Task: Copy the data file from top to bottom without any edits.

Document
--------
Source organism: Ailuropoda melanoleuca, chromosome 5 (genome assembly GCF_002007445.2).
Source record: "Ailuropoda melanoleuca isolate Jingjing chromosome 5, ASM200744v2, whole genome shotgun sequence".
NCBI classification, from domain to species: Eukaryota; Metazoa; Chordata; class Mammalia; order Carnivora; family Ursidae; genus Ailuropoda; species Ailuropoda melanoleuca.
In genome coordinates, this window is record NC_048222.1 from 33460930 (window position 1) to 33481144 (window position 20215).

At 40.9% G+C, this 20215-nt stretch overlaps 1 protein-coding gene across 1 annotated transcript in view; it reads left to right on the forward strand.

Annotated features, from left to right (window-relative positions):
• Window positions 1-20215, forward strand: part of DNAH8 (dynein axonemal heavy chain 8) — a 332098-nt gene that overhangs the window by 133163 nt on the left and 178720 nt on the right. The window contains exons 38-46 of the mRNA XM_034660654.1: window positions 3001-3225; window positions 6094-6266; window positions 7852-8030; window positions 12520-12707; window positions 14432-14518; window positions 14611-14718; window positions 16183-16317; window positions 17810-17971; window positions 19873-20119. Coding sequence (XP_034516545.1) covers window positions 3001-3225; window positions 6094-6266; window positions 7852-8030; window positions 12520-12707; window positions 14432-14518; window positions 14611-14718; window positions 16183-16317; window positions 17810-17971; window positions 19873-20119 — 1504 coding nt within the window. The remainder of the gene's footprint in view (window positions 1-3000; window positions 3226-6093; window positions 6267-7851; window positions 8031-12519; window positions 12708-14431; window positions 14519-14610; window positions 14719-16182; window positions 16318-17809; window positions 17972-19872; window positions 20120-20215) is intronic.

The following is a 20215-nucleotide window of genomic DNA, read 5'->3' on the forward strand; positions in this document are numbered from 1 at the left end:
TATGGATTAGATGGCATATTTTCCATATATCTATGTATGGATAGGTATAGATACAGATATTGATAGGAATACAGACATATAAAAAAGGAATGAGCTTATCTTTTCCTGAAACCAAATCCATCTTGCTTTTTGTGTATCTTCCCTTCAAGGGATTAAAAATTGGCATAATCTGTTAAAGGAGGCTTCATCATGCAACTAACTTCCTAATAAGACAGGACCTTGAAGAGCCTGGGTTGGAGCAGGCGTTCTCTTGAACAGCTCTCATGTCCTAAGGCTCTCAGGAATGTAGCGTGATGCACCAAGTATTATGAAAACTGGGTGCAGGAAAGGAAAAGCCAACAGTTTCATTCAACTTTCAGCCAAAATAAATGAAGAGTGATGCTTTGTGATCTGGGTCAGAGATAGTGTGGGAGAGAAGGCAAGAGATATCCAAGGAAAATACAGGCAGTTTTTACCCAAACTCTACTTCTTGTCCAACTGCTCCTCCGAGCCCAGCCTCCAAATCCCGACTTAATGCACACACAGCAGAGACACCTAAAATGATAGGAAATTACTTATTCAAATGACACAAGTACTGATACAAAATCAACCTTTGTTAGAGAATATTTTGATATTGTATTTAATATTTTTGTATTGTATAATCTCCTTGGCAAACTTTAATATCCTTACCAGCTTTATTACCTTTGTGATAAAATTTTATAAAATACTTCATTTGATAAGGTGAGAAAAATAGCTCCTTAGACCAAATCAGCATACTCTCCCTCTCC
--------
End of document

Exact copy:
Source organism: Ailuropoda melanoleuca, chromosome 5 (genome assembly GCF_002007445.2).
Source record: "Ailuropoda melanoleuca isolate Jingjing chromosome 5, ASM200744v2, whole genome shotgun sequence".
NCBI classification, from domain to species: Eukaryota; Metazoa; Chordata; class Mammalia; order Carnivora; family Ursidae; genus Ailuropoda; species Ailuropoda melanoleuca.
In genome coordinates, this window is record NC_048222.1 from 33460930 (window position 1) to 33481144 (window position 20215).

At 40.9% G+C, this 20215-nt stretch overlaps 1 protein-coding gene across 1 annotated transcript in view; it reads left to right on the forward strand.

Annotated features, from left to right (window-relative positions):
• Window positions 1-20215, forward strand: part of DNAH8 (dynein axonemal heavy chain 8) — a 332098-nt gene that overhangs the window by 133163 nt on the left and 178720 nt on the right. The window contains exons 38-46 of the mRNA XM_034660654.1: window positions 3001-3225; window positions 6094-6266; window positions 7852-8030; window positions 12520-12707; window positions 14432-14518; window positions 14611-14718; window positions 16183-16317; window positions 17810-17971; window positions 19873-20119. Coding sequence (XP_034516545.1) covers window positions 3001-3225; window positions 6094-6266; window positions 7852-8030; window positions 12520-12707; window positions 14432-14518; window positions 14611-14718; window positions 16183-16317; window positions 17810-17971; window positions 19873-20119 — 1504 coding nt within the window. The remainder of the gene's footprint in view (window positions 1-3000; window positions 3226-6093; window positions 6267-7851; window positions 8031-12519; window positions 12708-14431; window positions 14519-14610; window positions 14719-16182; window positions 16318-17809; window positions 17972-19872; window positions 20120-20215) is intronic.

The following is a 20215-nucleotide window of genomic DNA, read 5'->3' on the forward strand; positions in this document are numbered from 1 at the left end:
TATGGATTAGATGGCATATTTTCCATATATCTATGTATGGATAGGTATAGATACAGATATTGATAGGAATACAGACATATAAAAAAGGAATGAGCTTATCTTTTCCTGAAACCAAATCCATCTTGCTTTTTGTGTATCTTCCCTTCAAGGGATTAAAAATTGGCATAATCTGTTAAAGGAGGCTTCATCATGCAACTAACTTCCTAATAAGACAGGACCTTGAAGAGCCTGGGTTGGAGCAGGCGTTCTCTTGAACAGCTCTCATGTCCTAAGGCTCTCAGGAATGTAGCGTGATGCACCAAGTATTATGAAAACTGGGTGCAGGAAAGGAAAAGCCAACAGTTTCATTCAACTTTCAGCCAAAATAAATGAAGAGTGATGCTTTGTGATCTGGGTCAGAGATAGTGTGGGAGAGAAGGCAAGAGATATCCAAGGAAAATACAGGCAGTTTTTACCCAAACTCTACTTCTTGTCCAACTGCTCCTCCGAGCCCAGCCTCCAAATCCCGACTTAATGCACACACAGCAGAGACACCTAAAATGATAGGAAATTACTTATTCAAATGACACAAGTACTGATACAAAATCAACCTTTGTTAGAGAATATTTTGATATTGTATTTAATATTTTTGTATTGTATAATCTCCTTGGCAAACTTTAATATCCTTACCAGCTTTATTACCTTTGTGATAAAATTTTATAAAATACTTCATTTGATAAGGTGAGAAAAATAGCTCCTTAGACCAAATCAGCATACTCTCCCTCTCC